If meat plants had been closed during the Covid-19 pandemic it could have resulted in food shortages and would have collapsed the agricultural economy, the Dáil's Public Accounts Committee (PAC) has been told.
Department of Agriculture secretary general Brendan Gleeson also told the committee that transmission of the virus in food production plants is at a lower rate than in the wider community and outlined how rapid antigen testing is being rolled out to the meat plant sector.
There has been concern over the spread of Covid-19 in meat plants amid the pandemic, and three counties – Offaly, Laois and Kildare – were placed under higher restrictions last summer when outbreaks at meat factories led to a surge in cases there.
Fianna Fáil TD Cormac Devlin asked Mr Gleeson about the issue at a PAC meeting on Tuesday. Mr Gleeson said that the Department of Agriculture is working with the Health and Safety Authority (HSA) in carrying out Covid-19 inspections of meat plants and he said there has been a "reasonably high level of compliance".
He said the department has also facilitated serial Covid-19 testing at the meat plants.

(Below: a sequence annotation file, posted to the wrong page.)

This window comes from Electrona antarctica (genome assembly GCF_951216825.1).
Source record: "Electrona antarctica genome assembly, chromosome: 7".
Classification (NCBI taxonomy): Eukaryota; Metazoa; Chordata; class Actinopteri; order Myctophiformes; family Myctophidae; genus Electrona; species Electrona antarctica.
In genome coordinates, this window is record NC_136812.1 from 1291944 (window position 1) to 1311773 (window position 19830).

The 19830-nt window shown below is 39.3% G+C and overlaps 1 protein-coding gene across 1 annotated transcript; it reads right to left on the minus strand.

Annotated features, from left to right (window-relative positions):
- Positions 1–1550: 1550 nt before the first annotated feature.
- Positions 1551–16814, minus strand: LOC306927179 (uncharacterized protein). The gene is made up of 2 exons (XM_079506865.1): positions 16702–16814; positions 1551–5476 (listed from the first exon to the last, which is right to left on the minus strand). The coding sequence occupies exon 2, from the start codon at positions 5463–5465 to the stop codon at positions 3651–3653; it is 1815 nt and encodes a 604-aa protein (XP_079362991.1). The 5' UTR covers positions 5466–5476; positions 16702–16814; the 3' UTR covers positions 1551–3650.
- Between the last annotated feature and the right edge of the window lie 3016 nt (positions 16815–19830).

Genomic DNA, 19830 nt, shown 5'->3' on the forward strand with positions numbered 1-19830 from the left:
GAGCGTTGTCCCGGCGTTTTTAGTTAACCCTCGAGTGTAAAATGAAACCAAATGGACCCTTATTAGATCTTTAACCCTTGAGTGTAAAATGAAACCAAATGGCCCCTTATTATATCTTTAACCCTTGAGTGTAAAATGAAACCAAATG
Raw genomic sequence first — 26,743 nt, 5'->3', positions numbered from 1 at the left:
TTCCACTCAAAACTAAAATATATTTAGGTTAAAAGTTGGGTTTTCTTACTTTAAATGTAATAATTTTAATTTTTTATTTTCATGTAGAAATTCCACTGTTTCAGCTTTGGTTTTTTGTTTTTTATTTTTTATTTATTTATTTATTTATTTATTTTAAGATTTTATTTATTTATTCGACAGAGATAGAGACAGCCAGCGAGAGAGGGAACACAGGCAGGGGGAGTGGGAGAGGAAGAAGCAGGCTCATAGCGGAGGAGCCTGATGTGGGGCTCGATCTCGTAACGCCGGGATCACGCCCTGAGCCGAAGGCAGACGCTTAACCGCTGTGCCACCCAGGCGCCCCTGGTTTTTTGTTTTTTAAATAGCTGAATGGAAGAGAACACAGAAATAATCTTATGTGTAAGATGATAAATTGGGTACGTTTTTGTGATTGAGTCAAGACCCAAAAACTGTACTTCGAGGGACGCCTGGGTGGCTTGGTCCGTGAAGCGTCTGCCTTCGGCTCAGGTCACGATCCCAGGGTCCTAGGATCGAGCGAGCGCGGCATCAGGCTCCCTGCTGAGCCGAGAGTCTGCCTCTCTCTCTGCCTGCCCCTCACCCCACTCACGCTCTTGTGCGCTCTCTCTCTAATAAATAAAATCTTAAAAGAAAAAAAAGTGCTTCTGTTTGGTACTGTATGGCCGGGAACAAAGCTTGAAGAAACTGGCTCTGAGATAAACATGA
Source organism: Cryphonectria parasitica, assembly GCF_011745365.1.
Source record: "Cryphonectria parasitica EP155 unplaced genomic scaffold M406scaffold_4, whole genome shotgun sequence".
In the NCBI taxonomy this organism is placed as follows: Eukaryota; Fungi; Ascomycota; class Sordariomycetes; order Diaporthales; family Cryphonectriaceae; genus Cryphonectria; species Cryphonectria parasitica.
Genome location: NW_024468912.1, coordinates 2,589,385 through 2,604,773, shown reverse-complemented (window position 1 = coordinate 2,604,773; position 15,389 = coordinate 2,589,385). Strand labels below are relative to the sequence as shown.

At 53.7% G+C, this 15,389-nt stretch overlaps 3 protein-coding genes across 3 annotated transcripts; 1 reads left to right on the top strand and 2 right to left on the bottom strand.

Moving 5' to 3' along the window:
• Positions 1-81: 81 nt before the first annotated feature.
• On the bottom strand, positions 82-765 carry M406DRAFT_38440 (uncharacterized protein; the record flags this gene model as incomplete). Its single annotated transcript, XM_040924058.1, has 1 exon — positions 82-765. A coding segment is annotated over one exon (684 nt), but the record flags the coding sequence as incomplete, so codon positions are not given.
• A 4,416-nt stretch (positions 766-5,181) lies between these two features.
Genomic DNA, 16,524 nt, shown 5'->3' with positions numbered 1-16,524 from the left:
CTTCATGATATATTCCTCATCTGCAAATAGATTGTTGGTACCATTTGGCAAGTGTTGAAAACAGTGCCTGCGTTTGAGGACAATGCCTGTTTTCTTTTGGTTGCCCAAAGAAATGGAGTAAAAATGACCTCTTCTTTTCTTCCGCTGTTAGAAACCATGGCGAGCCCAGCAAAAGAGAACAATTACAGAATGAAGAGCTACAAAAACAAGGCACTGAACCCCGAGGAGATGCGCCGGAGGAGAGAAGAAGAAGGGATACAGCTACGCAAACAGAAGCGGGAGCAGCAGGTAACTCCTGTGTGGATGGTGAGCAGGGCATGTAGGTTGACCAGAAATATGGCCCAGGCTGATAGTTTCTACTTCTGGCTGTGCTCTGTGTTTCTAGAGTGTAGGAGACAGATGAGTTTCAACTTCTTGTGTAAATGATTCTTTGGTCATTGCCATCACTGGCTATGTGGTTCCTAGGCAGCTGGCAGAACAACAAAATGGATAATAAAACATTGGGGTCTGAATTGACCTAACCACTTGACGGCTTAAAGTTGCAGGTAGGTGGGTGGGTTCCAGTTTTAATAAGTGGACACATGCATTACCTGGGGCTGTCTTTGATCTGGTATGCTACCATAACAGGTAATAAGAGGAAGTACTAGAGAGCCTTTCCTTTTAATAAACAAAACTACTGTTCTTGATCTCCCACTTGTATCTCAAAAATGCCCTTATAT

Mr Gleeson said the latest figure he has for tests is 86,541 completed in 88 food production facilities, with 526 cases detected in all.
He said the last round of testing involved 11,000 swabs taken in 44 facilities, and the subsequent positivity rate of 0.35 per cent is “something below the national positivity rate”.
He said the lower rate is “certainly not something we can take for granted” and that the department has run a pilot for the deployment of rapid antigen testing.
TDs were told that meat plants are the “perfect environment” for running these kinds of pilot tests because the workers are also being tested through the PCR method.
Antigen tests that aim to detect Covid-19 while a person is infectious are considered less reliable than PCR tests for the disease.
Mr Gleeson said that antigen tests are being rolled out to the meat plant industry now and that between 2,500 and 3,000 such tests have been done.
He said meat plant inspections are ongoing.
Mr Gleeson added: “It was critically important to keep these facilities open because without them there could have been food shortages . . . and the agricultural economy would have collapsed.”
He said the protection of staff and the reputation of the sector was also “really important”.
He also told the PAC: “The reality is that as long as there’s infection in the community there’s the possibility of this disease getting into meat plants.”
He said that they are “high-risk environments”, particularly sections of the plants that are temperature-controlled due to the control of air into and out of these areas and the potential for the virus to build up there over the day.
Mr Devlin said it was “reassuring to know” that inspections are ongoing.